“There are, however, many more hectares that are waiting to be concessioned, since there are many minerals throughout the state. There are also suspended concessions, at rest and others that are in force that do not mean that they are being exploited at the moment. And we also know that there is a lot of illegal exploitation, not accounted for by the state”, affirms Gustavo Castro Soto, researcher of the civil association Otros Mundos.

The concessions are granted mainly to 4 foreign companies, according to Otros Mundos data. Three of them are Canadian: Linear Gold, now called Brigus Gold, BlackFire, Riversides Resoures Inc. and a Chinese company called Honour Up Trading.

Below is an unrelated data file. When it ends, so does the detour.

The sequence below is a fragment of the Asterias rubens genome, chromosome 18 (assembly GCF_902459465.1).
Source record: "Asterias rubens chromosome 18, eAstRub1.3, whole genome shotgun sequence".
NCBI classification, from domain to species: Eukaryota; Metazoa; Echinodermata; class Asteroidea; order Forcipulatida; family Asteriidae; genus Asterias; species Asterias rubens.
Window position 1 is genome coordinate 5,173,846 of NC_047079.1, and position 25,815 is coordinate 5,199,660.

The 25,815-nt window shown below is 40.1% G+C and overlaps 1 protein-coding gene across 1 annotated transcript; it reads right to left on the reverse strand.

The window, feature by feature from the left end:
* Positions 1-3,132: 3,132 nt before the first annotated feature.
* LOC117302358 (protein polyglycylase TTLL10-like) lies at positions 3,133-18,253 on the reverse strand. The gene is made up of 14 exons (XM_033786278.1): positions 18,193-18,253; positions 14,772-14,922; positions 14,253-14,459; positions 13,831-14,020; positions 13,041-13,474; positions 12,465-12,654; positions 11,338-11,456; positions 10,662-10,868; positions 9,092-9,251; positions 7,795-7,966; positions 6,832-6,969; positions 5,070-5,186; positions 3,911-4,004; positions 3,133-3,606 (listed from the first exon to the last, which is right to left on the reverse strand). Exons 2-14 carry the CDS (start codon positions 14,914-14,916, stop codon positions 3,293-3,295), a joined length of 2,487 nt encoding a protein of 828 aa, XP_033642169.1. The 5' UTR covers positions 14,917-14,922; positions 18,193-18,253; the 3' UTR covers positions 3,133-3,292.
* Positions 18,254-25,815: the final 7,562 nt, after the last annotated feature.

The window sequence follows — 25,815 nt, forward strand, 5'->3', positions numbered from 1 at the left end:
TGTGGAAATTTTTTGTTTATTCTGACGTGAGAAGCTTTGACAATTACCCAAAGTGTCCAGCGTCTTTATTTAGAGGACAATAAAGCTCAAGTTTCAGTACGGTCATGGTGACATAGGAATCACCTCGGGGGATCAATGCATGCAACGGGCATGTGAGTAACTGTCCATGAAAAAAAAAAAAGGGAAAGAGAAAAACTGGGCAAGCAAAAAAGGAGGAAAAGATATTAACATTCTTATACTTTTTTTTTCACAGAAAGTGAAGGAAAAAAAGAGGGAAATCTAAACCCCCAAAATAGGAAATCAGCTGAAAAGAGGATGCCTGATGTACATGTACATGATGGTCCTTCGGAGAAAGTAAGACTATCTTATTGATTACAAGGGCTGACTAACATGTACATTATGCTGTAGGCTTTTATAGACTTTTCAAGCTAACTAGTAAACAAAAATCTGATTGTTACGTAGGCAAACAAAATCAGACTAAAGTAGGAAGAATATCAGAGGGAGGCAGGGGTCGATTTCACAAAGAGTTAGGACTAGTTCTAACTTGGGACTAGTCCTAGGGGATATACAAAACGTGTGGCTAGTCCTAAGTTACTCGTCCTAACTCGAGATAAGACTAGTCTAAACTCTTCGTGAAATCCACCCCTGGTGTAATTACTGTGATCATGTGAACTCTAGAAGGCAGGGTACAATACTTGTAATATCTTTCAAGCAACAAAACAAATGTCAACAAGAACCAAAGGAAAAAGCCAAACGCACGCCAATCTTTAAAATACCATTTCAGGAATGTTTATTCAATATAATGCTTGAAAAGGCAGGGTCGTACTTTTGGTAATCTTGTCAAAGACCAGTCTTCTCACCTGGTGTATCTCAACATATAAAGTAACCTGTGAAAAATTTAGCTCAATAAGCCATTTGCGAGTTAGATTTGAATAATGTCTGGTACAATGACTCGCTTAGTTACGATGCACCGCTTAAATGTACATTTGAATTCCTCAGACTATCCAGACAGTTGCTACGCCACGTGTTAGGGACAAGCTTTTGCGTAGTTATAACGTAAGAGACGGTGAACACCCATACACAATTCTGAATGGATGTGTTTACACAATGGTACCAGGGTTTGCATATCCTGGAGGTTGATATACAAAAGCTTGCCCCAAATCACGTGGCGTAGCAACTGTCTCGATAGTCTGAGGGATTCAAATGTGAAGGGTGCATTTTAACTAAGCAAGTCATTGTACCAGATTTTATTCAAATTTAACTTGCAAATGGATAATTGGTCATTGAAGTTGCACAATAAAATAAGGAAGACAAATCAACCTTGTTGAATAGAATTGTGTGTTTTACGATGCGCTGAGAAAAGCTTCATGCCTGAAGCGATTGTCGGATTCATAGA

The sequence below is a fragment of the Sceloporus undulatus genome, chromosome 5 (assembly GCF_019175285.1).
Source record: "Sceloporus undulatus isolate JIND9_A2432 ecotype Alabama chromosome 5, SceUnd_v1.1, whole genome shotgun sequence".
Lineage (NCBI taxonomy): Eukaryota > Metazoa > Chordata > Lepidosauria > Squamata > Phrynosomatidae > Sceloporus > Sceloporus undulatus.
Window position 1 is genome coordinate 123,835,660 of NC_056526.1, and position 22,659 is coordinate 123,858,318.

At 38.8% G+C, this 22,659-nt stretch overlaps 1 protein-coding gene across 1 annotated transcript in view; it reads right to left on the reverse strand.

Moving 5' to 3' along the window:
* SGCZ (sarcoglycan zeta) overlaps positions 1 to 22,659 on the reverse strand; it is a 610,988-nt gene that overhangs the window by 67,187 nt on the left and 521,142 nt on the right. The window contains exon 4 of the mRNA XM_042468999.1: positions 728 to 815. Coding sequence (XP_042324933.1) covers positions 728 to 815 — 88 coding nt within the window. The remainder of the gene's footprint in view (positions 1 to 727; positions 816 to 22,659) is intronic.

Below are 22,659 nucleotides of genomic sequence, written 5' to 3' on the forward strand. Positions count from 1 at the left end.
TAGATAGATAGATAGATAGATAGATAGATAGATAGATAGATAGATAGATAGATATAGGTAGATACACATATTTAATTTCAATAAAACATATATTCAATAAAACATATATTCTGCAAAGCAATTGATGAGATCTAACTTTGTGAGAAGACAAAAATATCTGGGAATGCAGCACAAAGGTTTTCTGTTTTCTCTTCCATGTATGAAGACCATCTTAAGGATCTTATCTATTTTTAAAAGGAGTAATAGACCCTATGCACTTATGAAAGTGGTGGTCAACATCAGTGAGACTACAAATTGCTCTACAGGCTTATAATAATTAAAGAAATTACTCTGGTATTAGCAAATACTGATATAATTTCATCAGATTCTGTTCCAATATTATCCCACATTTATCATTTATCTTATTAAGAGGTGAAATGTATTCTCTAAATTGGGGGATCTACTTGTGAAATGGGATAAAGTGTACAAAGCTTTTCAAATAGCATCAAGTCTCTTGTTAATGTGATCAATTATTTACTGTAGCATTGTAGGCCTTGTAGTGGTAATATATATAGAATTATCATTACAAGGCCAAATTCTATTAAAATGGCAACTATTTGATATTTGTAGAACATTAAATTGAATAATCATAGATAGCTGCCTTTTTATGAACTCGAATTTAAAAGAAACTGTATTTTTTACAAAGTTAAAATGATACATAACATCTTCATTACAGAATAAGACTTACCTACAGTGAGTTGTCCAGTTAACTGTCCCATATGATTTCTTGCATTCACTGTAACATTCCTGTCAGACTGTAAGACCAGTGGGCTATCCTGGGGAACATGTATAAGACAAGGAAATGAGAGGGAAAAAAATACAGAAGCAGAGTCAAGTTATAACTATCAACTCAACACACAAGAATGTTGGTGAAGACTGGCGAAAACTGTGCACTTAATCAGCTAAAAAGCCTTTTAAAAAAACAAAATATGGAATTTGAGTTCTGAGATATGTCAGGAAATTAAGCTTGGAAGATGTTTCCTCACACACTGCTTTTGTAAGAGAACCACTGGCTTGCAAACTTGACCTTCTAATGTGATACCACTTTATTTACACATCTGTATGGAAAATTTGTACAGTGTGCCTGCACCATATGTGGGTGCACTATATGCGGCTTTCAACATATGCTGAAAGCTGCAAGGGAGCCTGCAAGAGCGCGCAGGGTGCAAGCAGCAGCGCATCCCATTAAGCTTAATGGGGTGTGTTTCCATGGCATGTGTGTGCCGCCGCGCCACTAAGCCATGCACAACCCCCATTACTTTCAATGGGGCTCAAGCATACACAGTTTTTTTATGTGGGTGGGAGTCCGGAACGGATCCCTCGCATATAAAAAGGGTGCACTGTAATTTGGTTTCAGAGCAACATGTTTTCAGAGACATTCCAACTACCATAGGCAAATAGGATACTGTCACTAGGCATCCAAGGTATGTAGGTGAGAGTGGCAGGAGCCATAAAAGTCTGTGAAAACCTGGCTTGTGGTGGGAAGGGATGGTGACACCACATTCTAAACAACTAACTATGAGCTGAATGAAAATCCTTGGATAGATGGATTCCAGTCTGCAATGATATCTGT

Titanium: geostrategic importance

Alton D. Slay, a U.S. general in charge of the Air Force Systems Command in 1980, warned his country’s congress, of a national security issue, the dependence on at least 40 strategic minerals. Titanium is one of them, present in areas of current conflict such as Ukraine and Syria, and is one of the metals on which the U.S. today depends for 70% of its imports. Russia is the second country in the world with the second largest titanium reserves, after China. The Russian corporation VSMPO-AVISMA is the world’s largest producer of titanium, titanium ingots and all kinds of intermediate products made of titanium alloys, as well as large aluminum articles, semi-finished parts made of galvanized steel and nickel superalloys.

The products developed by this corporation enable it to become a supplier to 300 companies in 48 countries, including such world leaders in aircraft engineering as Boeing, Airbus, SNECMA, Rolls Royce and Pratt & Whitney. Russian titanium alone meets the demand of aerospace companies by 40% for Boeing, 60% for Airbus, and 100% for Embraer.